Fronted by the incredibly powerful lungs of Eric Burdon, the Animals were one of the key players in the extremely influential British Invasion movement. The other members of the Newcastle based band, whose weight was worth gold was well, included lead guitarist Hilton Valentine, bassist Chas Chandler, organist Alan Price and drummer John Steel.
Striking hot in the summer of 1964, the band landed a No. 1 hit with “The House Of The Rising Sun.” Prompted by the spooky, creepy crawly drone of an organ and disturbingly depressing lyrics hinting at the world’s oldest profession, the eerie-toned tune projected quite an unusual presence in contrast to the giddy rhythms and happy harmonies of the Beatles, the Dave Clark Five and the Hollies. Even the Rolling Stones and the Kinks, whose untamed undertakings shocked the public, seemed gracious and polite when pitted against the dark and dirty sound of the Animals.
Although “The House Of The Rising Sun” is the crown jewel here on the band’s debut album, The Animals (MGM Records), a slew of further solid tracks make the platter an inspired and enjoyable effort. Like most groups at the time, the Animals carpeted their repertoire with cover songs, and this disc depends strictly on such. But the band’s passion ran deep and their energy was intense, resulting in interpretations rinsed in their own recognizable fingerprints.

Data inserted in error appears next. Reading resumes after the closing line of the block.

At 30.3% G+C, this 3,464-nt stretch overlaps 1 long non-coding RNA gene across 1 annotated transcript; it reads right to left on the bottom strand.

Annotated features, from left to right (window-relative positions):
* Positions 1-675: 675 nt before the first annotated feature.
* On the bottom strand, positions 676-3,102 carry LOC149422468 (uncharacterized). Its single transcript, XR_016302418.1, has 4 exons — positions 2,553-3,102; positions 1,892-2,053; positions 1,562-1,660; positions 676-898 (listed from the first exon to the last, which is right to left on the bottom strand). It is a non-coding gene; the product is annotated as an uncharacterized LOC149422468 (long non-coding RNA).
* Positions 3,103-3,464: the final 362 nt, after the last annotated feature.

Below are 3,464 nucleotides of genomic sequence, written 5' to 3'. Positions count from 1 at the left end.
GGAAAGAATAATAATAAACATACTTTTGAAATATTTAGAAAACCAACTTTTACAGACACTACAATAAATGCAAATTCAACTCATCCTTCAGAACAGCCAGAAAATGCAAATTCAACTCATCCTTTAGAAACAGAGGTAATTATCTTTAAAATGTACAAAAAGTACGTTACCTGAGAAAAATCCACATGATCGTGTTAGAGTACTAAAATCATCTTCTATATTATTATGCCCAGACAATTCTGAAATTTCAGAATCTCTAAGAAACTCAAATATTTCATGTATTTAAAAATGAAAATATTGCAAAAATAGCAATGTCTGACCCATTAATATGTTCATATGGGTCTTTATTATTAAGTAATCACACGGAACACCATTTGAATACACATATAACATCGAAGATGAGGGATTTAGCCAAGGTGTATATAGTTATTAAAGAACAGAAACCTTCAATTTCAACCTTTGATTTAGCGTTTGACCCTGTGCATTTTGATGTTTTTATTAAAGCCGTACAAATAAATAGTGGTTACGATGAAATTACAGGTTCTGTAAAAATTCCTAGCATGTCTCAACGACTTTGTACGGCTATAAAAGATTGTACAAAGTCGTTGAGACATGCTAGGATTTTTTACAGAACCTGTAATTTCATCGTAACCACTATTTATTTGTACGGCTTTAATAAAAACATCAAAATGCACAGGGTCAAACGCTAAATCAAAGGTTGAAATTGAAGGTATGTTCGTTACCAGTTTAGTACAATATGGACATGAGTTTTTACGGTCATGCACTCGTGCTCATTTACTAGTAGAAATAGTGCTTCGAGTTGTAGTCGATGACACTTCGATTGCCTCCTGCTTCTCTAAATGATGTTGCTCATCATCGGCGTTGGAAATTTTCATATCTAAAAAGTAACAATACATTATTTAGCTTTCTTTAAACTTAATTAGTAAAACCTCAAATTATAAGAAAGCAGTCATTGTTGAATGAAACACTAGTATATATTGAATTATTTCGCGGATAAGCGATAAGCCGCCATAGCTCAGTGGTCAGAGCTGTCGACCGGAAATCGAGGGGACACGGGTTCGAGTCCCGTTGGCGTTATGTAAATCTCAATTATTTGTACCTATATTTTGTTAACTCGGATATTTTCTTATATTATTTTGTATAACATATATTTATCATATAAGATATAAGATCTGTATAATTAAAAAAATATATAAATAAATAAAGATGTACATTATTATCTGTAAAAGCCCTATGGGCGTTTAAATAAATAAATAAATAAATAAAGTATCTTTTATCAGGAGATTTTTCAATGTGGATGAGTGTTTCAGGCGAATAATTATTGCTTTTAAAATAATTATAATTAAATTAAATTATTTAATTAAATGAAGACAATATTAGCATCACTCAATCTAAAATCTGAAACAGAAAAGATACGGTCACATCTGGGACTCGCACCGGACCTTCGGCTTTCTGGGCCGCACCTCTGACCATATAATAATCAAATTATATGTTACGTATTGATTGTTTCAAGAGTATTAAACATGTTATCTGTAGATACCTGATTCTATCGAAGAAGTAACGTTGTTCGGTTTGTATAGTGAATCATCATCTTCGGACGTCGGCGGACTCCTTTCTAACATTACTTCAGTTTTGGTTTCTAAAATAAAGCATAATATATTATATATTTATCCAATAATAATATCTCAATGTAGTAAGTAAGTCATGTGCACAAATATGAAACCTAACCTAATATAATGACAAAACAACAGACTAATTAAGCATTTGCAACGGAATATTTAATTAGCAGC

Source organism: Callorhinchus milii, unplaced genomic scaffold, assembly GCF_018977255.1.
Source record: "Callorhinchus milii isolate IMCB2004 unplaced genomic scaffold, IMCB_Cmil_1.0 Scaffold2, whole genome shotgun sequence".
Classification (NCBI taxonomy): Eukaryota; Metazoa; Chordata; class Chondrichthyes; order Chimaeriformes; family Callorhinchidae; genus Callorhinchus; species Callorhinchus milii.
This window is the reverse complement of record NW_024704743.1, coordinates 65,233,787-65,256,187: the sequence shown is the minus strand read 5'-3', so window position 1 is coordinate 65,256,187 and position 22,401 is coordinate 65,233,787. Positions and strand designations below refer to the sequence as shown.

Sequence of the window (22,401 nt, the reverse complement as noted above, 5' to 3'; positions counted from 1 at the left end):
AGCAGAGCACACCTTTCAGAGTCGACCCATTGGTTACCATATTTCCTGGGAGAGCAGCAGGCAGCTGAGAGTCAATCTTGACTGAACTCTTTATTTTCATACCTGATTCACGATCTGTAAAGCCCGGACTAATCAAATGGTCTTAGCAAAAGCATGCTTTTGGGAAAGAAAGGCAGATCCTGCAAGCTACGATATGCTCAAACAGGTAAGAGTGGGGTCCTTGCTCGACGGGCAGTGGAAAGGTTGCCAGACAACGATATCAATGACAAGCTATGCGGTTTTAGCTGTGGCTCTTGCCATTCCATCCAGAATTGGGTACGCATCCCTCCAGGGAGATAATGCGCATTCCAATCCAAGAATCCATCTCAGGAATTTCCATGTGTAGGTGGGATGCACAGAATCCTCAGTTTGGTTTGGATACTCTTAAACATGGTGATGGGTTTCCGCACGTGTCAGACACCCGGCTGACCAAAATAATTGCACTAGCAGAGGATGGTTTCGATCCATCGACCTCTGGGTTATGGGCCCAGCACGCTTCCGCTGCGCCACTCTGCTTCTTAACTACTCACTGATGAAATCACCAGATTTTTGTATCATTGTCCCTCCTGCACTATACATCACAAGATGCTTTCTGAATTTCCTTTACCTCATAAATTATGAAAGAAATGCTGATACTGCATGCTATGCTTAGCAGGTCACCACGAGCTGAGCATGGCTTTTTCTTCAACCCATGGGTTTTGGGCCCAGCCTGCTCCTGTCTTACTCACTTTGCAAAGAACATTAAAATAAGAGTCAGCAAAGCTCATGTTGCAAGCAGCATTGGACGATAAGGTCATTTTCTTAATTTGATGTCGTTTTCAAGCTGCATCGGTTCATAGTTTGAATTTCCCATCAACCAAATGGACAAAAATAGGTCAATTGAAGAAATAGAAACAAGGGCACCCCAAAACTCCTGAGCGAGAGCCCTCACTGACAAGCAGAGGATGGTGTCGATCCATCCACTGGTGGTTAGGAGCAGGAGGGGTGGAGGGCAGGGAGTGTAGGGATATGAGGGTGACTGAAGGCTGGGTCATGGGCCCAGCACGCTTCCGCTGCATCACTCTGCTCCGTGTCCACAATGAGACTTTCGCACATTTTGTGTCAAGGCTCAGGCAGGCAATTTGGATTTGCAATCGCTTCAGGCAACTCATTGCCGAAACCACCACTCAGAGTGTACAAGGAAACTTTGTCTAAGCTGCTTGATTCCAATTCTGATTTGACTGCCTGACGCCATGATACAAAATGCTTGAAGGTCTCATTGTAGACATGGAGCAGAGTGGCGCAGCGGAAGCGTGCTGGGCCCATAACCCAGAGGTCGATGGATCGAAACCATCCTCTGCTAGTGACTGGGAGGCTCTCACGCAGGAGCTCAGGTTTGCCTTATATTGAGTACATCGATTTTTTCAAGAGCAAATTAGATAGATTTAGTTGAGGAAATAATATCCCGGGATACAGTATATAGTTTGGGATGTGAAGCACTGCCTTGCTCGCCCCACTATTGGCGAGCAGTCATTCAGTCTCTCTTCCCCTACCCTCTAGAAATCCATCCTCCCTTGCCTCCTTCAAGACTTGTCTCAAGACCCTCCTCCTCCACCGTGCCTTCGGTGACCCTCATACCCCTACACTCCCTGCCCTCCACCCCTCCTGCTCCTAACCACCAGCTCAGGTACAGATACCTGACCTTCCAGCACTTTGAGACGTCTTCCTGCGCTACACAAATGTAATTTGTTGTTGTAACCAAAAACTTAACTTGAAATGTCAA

The Animals worshipped at the alter of the blues, and their admiration and knowledge of the genre duly directs the album. A diehard devotion to Fats Domino is offered on spirited renditions of “I’m In Love Again” and “I’ve Been Around,” while Ray Charles is saluted on “Talkin’ About You” and John Lee Hooker’s “I’m Mad Again” is performed with a convincing cockiness. Lively versions of Chuck Berry’s “Memphis, Tennessee” and “Around And Around” are additionally featured on the record.
Also appearing on The Animals are both sides of the band’s first single, which surprisingly failed to scorch the charts. Shades of crackly folk rock are applied to “Baby Let Me Take You Home,” that foreshadowed the explosion that gifted us with the Beau Brummels, the Byrds and the Turtles a year later, and “Gonna Send You Back To Walker” bristles and bubbles to a catchy melody.
Rugged and robust, The Animals is a textbook study of the original wave of English blues rock.
Accessible enough for the kids to digest and menacing and foreign enough to offend the squares, the album launched a million bands and its impact can still be felt today. The Animals were one of the greatest groups in the history of rock and roll, but this record really only scrapes the surface of their talent.